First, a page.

Keeping Connections with Your Kids
● Published by Digital Media Director
Kids need to feel loved and valued for who they are. They need to experience a consistent sense of physical and emotional safety. They also need to feel a sense of belonging and connection within their families and social circles.
Our children navigate a variety of settings every day – as family members, students and friends. Some are also members of clubs, organizations, and sports teams. Each setting poses different role expectations, influences, pressures, and sources of fulfillment. We hope that each environment builds them up, but we can’t guarantee our children will always feel safe, loved, and connected the way we’d like.
The outside world has more access to our children than ever before. Even in the loving, consistent, and safe environments we’ve created in our homes, their exposure to harmful outside influences is only a Snapchat or text message away.
Here are some ways to help your child be psychologically healthy:
· Spend time together without the distraction of electronic devices. Ask questions and truly know what is important in their lives, and be supportive when they open up.
· Take time to understand social media and monitor your children’s use of electronic devices.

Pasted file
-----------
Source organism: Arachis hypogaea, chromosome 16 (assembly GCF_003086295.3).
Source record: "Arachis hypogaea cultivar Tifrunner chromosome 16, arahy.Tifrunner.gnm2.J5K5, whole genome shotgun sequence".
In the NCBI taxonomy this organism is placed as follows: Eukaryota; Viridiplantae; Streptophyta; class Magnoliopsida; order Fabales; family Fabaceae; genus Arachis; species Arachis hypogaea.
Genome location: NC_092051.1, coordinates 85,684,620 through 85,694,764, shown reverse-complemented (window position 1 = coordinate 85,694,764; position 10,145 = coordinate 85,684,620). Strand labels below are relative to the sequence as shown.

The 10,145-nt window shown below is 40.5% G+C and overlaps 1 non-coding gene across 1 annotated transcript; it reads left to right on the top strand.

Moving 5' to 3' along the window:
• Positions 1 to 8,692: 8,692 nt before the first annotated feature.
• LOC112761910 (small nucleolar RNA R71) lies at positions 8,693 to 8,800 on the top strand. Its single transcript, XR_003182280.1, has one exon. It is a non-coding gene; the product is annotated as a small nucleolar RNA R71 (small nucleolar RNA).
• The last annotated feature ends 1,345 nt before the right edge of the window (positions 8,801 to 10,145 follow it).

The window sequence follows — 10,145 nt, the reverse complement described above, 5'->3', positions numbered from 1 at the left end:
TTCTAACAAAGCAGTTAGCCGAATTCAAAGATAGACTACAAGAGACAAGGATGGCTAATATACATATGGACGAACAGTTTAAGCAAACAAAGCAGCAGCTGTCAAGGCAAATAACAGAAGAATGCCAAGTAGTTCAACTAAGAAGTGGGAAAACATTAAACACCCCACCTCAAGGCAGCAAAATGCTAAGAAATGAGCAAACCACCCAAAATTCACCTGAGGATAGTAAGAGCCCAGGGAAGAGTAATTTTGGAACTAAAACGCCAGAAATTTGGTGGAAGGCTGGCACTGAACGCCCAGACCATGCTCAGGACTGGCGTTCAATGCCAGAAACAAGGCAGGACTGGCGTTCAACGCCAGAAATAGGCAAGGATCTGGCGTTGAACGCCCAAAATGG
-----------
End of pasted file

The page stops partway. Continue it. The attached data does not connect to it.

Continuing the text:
· Encourage your children to invite friends over. Talk with the friends and get to know their parents. This will facilitate social connections for your children and help you ensure they are involved with a positive peer group.
· Encourage your children to reach out in positive ways to peers. Something as simple as a smile and a hello can turn someone’s day around and help them feel a sense of connection.
· Educate your children about bullying and let them know that it’s okay to ask for help if this is happening to them or other children. Children need to know that participating in bullying is never okay.
If you notice your child is struggling, it’s okay to reach out for help. Psychology services can provide a safe place for you and your child to explore difficulties going on at home, in school, or in other important areas of life, and to develop effective strategies to address these difficulties. Our children need to feel loved, connected, safe, and empowered to effectively navigate what comes their way.